Table 3.
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Figure 3.
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Figure 3. Comparison of Postoperative Side Effects in the FKScope® and Macintosh Groups

Discussion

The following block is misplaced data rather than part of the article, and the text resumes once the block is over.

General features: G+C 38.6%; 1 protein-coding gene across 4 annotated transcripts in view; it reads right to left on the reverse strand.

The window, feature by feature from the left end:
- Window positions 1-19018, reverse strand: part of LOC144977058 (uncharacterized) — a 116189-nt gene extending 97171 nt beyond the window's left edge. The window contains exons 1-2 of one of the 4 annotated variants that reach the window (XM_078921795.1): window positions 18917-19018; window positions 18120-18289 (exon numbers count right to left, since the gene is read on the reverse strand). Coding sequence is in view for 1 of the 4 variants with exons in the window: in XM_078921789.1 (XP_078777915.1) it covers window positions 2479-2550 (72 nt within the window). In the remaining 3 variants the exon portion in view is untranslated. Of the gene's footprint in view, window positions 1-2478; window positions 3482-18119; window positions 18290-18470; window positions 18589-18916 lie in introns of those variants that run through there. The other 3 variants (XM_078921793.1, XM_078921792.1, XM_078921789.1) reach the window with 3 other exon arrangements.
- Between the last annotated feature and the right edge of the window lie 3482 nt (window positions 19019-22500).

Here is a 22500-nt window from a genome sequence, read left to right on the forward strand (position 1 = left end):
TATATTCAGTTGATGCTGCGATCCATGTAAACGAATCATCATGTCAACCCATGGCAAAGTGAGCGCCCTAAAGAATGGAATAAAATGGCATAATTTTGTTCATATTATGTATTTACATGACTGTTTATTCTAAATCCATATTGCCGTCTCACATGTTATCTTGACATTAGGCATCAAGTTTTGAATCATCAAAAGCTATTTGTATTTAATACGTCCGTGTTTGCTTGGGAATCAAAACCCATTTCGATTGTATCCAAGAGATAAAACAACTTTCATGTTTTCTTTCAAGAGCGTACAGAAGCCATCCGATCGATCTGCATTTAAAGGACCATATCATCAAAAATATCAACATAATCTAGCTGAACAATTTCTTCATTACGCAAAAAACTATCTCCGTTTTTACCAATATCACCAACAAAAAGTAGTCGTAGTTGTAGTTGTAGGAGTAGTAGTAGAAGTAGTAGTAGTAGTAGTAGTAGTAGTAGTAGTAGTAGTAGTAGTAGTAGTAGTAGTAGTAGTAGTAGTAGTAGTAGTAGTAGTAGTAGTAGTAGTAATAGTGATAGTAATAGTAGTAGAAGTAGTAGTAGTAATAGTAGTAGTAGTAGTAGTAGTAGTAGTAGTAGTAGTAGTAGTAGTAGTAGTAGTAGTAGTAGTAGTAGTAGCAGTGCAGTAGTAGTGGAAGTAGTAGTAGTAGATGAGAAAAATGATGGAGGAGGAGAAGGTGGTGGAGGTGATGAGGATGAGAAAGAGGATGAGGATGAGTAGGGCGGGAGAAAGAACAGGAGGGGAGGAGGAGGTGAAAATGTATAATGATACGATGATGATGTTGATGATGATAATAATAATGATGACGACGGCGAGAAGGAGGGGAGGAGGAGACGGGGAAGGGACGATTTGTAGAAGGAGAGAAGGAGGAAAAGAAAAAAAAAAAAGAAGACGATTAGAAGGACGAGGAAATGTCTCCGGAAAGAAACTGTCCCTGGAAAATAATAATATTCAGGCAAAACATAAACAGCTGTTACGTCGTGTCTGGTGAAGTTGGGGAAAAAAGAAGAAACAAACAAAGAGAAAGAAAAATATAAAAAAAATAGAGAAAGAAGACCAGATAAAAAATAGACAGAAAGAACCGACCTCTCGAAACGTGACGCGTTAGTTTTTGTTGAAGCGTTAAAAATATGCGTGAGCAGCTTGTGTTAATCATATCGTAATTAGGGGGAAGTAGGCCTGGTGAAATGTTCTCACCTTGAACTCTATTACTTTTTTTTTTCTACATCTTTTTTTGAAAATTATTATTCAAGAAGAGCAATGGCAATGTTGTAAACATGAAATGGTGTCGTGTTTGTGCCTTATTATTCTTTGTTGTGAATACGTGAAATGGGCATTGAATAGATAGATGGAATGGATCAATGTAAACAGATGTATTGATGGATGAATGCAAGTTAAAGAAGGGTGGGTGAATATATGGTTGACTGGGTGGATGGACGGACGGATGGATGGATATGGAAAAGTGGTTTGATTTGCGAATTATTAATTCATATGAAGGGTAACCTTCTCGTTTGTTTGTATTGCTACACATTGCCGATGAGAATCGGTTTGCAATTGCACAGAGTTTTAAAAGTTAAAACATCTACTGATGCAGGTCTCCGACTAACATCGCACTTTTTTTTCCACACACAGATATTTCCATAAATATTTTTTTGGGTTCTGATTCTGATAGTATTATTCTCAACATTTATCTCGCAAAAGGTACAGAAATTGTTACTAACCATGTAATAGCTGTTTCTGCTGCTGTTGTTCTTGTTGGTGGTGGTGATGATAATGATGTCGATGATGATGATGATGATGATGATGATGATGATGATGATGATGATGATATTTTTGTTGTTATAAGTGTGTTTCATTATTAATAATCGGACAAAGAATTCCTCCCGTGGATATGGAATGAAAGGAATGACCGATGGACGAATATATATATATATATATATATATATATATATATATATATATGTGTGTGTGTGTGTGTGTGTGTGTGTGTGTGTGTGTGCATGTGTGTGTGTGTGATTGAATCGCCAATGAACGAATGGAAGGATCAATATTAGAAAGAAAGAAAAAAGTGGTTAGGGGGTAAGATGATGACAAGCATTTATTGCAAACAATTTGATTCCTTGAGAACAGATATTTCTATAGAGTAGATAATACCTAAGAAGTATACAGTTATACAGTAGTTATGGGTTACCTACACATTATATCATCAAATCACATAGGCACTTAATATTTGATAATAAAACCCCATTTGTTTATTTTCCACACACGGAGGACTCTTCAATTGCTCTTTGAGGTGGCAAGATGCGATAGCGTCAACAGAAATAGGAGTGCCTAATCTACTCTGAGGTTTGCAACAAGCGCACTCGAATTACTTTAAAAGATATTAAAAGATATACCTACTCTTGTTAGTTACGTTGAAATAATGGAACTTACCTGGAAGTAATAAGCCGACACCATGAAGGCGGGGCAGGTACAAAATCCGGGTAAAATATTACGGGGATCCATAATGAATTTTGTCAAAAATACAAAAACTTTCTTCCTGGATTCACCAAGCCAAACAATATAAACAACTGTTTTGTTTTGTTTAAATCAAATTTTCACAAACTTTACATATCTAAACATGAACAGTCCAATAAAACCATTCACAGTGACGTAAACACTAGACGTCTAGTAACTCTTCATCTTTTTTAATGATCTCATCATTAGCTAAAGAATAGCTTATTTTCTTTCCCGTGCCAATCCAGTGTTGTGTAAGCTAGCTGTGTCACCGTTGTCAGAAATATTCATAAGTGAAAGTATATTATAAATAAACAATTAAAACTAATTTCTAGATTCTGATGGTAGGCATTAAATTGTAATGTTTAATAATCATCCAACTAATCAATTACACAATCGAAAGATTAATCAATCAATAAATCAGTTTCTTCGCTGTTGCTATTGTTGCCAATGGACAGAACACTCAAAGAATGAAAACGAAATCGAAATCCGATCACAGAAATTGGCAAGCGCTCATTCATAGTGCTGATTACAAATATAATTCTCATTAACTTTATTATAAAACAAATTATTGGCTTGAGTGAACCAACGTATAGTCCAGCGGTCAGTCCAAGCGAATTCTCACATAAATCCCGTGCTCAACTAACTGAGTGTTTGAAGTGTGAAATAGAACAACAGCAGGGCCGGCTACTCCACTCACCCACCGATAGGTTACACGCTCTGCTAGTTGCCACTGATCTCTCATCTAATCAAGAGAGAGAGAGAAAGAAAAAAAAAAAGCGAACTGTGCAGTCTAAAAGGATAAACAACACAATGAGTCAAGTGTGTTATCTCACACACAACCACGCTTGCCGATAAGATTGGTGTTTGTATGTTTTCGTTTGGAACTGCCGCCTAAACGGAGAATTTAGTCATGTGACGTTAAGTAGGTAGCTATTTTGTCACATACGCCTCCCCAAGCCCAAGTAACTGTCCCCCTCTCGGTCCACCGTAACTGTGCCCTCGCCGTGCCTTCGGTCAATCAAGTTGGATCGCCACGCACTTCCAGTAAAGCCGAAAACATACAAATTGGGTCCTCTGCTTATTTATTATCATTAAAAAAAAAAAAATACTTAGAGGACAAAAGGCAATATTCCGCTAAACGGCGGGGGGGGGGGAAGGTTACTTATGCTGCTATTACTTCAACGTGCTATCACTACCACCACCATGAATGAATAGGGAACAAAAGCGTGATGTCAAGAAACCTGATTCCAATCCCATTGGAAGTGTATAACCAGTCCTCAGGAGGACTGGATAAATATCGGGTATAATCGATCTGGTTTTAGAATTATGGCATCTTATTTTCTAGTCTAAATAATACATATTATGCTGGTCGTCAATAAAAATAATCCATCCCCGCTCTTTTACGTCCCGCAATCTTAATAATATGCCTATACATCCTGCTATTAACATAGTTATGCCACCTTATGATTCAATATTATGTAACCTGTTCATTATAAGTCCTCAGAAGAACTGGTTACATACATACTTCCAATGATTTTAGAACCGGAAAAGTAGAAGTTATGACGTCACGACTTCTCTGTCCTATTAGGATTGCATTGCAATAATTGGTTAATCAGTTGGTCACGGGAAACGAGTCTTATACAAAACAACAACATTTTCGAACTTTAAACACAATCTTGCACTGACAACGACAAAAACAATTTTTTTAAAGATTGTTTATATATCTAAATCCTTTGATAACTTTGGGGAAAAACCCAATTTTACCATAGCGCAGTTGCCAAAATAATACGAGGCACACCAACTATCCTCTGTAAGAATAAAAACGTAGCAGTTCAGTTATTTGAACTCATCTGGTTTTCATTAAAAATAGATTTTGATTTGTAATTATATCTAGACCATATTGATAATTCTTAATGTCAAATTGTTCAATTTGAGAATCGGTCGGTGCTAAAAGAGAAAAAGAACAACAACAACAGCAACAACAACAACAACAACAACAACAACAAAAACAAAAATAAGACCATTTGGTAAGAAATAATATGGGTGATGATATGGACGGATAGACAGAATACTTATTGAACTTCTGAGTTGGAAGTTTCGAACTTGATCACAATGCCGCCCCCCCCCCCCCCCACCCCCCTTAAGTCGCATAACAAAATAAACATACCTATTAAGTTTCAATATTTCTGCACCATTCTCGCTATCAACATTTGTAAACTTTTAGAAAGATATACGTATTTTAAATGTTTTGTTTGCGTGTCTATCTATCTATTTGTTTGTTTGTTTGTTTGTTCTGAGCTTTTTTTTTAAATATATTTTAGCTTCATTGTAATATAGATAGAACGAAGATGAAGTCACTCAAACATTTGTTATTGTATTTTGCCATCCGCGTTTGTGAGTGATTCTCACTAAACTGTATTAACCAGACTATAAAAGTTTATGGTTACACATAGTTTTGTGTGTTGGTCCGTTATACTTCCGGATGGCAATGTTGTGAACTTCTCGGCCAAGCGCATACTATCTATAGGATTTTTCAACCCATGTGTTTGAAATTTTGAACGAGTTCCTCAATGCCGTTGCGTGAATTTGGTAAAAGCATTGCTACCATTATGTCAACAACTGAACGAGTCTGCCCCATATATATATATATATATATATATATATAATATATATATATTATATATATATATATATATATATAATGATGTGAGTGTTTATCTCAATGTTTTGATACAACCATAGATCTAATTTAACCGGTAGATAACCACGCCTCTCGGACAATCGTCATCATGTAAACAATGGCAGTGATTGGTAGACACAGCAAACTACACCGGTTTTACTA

In this study, we examined the efficacy and safety of the FKScope® for nasotracheal intubation. To test the efficacy, we compared intubation time of using FKScope® laryngoscopy with intubation time of using Macintosh laryngoscopy, which is a conventional method of nasotracheal intubation. Our results indicate that using FKScope® required more time than Macintosh laryngoscopy for intubation in normal airways although the difference was not significant, and this result contradicts most previous studies.4-7 However, videolaryngoscopes with a rigid blade (e.g., GlideScope, Artrap, or McGrath) instead of a video stylet were used in those studies. The use of videolaryngoscopes with a video stylet for nasotracheal intubation has been studied previously. Lee et al.9 concluded that the Trachway technique for nasotracheal intubation is quicker and easier compared with fiberoptic intubation in patients with restricted mouth opening, but the data were limited when compared with those of Macintosh laryngoscopy. In the present study, one possible reason for the longer intubation time in the FKScope® group was the increased amount of time required for the video stylet to advance the nasopharynx. We passed the endotracheal tube along with the FKScope® through the nasal cavity carefully under direct vision to avoid injuring the turbinate and to minimize damage to the nasopharyngeal mucosa, but the mucosal bleeding rate did not differ significantly between the two groups. More failed intubations occurred with the FKScope® than with the Macintosh laryngoscope mostly because of nasopharyngeal bleeding despite nasal preparation with topical vasoconstrictors. Mucosal bleeding obscures the view of the FKScope®. Epistaxis from the nasal mucosa is the most frequent complication of nasotracheal intubation, with an incidence of 18%–77%.13-15 Oropharyngeal blood or secretions rarely obstruct the laryngeal view during direct laryngoscopy unless massive bleeding occurs, whereas a single drop of blood or a secretion smear on the camera lens of a videolaryngoscope may completely obscure the view.16 Therefore, patient selection is an important consideration when using the FKScope® as a nasotracheal intubation tool. In addition, previous findings have demonstrated that the use of videolaryngoscopy improved glottic views for nasotracheal intubation2,5,6,7. These previous findings are compatible with our result, as we found significantly higher POGOs in the FKScope® group. The video stylet improves visualization of the vocal cords without requiring the alignment of the oral, pharyngeal, and laryngeal axes. Compared with Macintosh laryngoscopy, the use of FKScope® might overcome the challenges of large tongue, anterior larynx, and floppy epiglottis. In addition, we found one retropharyngeal laceration—a complication that has rarely been reported in nasotracheal intubation17,18—in the Macintosh group. In this group, advancement of the nasotracheal tube into the nasopharyngeal space was performed blindly, making direct observation of the direction of the tube during this stage difficult. By contrast, the FKScope® contains a camera at the end of the stylet, which can help guide a stylet-loaded endotracheal tube into the nasopharynx under direct observation.